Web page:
North Korea informs Japan of satellite launch plan, a likely bid to put 2nd spy satellite into orbit

SEOUL, South Korea (AP) — North Korea has revealed plans to launch a satellite by early next week, Japan said Monday, an apparent effort to put the North's second military spy satellite into orbit in yet another violation of U.N. bans.

The launch notification came as leaders of South Korea, Japan and China gathered in Seoul for their first trilateral meeting Monday.

Japan’s coast guard said it was notified by North Korea about its planned launch of a “satellite rocket," with safety cautioning in the waters between the Korean Peninsula and China and east of the Philippine island of Luzon beginning Monday and running through midnight June 3.

North Korea gives Japan its launch information because Japan’s coast guard coordinates and distributes maritime safety information in East Asia.

Japanese Prime Minister Fumio Kishida instructed officials to cooperate with the United States, South Korea and other countries to strongly request North Korea not to go ahead with the launch and to take utmost measures in case of any contingency, his office said.

The launch plan likely refers to the North’s push to launch its second military spy satellite into space. South Korea’s military said Friday it detected signs that North Korea was engaging in activities believed to be preparations to launch a spy satellite at its main Tongchangri launch facility in the northwest.

The U.N. bans North Korea from conducting any satellite launches, viewing them as covers for testing its long-range missile technology. North Korea has steadfastly maintained it has the right to launch satellites and test missiles. It says spy satellites would allow it to better monitor the U.S. and South Korea’s moves and enhance the precision-strike capability of its nuclear-capable missiles.

In phone talks, senior diplomats from Japan, South Korea and the United States agreed to urge North Korea to cancel the launch, noting that any North Korean launch using ballistic technology would violate multiple U.N. Security Council resolutions. South Korea's Unification Ministry separately called a satellite launch by North Korea “a provocation that seriously threatens our and regional security."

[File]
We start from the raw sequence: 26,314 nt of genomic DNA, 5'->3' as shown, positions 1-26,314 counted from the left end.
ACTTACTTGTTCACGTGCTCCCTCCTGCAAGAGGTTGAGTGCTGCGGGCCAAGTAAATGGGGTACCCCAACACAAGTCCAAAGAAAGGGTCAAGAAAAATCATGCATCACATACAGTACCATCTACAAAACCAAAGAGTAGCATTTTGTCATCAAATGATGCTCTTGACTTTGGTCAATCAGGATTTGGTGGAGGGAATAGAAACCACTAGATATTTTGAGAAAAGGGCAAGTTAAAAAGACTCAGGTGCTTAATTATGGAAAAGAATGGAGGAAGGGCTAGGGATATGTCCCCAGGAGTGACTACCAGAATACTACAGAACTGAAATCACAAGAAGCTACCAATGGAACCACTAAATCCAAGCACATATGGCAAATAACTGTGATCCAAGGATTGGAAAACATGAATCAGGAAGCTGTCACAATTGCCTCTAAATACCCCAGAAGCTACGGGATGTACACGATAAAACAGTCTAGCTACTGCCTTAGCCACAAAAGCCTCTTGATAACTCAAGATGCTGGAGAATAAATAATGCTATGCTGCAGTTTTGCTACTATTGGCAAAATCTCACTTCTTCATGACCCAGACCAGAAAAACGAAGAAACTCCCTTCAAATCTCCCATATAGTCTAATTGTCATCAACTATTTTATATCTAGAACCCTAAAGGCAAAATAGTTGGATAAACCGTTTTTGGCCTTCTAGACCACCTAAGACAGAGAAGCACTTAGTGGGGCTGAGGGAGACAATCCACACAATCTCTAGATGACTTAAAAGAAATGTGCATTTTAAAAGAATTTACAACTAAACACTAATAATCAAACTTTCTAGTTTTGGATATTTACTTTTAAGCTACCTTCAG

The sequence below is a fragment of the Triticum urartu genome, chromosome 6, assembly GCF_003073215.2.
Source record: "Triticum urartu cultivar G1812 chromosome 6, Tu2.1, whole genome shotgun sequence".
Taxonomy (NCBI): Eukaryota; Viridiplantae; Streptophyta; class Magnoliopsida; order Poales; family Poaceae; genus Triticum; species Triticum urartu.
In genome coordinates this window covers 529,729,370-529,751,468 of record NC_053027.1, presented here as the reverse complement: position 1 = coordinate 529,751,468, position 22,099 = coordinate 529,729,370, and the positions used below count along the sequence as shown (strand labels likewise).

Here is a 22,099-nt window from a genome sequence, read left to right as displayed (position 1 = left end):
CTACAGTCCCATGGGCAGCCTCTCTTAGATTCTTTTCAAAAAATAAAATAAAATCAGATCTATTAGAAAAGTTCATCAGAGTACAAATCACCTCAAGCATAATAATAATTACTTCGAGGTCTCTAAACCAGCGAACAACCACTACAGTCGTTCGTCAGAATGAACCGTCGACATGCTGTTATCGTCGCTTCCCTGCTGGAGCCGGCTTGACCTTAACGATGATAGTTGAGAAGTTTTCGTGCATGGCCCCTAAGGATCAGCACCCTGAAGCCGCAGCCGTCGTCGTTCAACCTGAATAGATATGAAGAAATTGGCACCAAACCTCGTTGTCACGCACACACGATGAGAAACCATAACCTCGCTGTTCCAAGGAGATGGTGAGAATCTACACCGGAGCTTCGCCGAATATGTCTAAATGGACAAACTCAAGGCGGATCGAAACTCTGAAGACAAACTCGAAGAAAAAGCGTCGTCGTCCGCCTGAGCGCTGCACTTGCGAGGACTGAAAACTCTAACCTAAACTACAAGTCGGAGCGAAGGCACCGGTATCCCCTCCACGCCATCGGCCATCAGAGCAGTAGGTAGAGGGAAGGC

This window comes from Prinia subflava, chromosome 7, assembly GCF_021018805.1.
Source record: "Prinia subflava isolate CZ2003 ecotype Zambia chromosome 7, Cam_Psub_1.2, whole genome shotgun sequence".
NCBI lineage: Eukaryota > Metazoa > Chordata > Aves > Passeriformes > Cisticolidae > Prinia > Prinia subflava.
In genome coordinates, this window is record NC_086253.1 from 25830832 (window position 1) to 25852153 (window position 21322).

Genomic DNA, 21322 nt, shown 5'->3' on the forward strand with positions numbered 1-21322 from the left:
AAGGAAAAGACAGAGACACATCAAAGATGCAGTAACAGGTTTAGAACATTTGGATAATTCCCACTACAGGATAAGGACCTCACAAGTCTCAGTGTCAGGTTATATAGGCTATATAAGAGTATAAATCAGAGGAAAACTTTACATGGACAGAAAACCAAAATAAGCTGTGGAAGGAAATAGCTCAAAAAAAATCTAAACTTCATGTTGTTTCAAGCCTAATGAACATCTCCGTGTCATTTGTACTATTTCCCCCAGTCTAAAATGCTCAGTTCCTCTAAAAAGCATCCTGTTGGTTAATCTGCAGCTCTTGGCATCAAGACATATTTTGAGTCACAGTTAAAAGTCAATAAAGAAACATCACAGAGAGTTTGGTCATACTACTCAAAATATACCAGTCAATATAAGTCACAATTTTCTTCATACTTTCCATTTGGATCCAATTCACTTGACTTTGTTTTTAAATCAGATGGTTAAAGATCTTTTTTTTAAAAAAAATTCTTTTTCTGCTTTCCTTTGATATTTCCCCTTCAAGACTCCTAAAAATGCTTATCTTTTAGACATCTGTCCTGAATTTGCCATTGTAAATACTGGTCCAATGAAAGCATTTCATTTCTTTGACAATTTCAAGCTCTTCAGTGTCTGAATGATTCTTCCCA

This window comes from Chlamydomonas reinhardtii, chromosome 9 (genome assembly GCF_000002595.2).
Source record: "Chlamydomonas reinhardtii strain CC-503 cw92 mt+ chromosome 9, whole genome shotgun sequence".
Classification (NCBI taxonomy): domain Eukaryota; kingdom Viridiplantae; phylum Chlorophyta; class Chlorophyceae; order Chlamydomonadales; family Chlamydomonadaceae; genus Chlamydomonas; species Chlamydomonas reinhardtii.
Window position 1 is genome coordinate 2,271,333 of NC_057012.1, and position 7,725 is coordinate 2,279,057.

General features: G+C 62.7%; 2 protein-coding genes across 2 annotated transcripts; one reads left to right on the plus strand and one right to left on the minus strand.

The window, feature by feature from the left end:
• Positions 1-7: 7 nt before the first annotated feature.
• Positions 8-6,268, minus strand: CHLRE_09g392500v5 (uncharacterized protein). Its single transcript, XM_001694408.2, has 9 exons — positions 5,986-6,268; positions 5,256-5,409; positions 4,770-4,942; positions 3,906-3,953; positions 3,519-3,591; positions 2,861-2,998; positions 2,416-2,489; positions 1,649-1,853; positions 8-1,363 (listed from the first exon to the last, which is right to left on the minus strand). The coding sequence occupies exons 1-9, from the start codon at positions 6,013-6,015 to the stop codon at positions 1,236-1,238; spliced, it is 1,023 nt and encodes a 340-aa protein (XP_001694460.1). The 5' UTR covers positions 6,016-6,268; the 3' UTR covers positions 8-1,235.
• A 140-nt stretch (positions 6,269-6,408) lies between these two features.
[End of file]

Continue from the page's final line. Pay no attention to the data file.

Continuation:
Last November, North Korea sent its first military reconnaissance satellite into orbit as part of its efforts to build a space-based surveillance network to cope with what it calls increasing U.S.-led military threats. North Korean leader Kim Jong Un later told a year-end governing party meeting that the country would launch three additional military spy satellites in 2024.

There is widespread doubt about how much militarily meaningful imagery the North Korean satellite can produce. But some civilian experts say the operation of several such satellites could still help North Korea monitor big targets in its rivals at all times.

According to the North Korea’s latest launch notification to Japan, the danger zones where rocket debris would fall are the same places the country identified prior to its November launch.

That suggests North Korea would use the same first and second stages of the rocket as those in the previous launch, said Chang Young-keun, a missile expert at the Seoul-based Korea Research Institute for National Strategy.

Chang said the launch of three more spy satellites this year would allow North Korea to obtain imagery on sites in South Korea, Japan and the U.S. Pacific territory of Guam more frequently.

Since 2022, North Korea has been engaged in a provocative run of missile tests to modernize and expand its weapons arsenals, prompting the U.S., South Korea and Japan to strengthen their security partnership in response. Experts say North Korea likely believes an enlarged weapons arsenals would increase its leverage in future diplomacy with the U.S.

North Korea wasn't among matters listed on the official agendas for Monday's trilateral meeting between Kishida, South Korean President Yoon Suk Yeol and Chinese Premier Li Qiang.

But during a bilateral meeting with Li on Sunday, Yoon asked China, as a permanent member of the U.N. Security Council, to contribute to promoting peace on the Korean Peninsula, while speaking about North Korea’s nuclear program and its deepening military ties with Russia, according to Yoon’s office.

South Korea, Japan and the U.S. have long urged China — North Korea’s major ally and economic pipeline — to use its leverage to persuade the North to abandon its nuclear ambitions. But China is suspected of avoiding fully enforcing U.N. sanctions on North Korea and sending clandestine aid shipments to help its impoverished neighbor stay afloat.

On Sunday, North Korean Vice Defense Minister Kim Kang Il threatened to take unspecified “offensive action” in response to what he described as South Korean navy and coast guard ships violating the rivals' disputed western sea boundary, which has been the scene of several bloody maritime skirmishes in recent years.

He also vowed to retaliate against South Korean activists flying anti-Pyongyang propaganda leaflets across the border.


Yamaguchi reported from Tokyo. Associated Press writer Kim Tong-hyung contributed to this report.

Hyung-jin Kim And Mari Yamaguchi, The Associated Press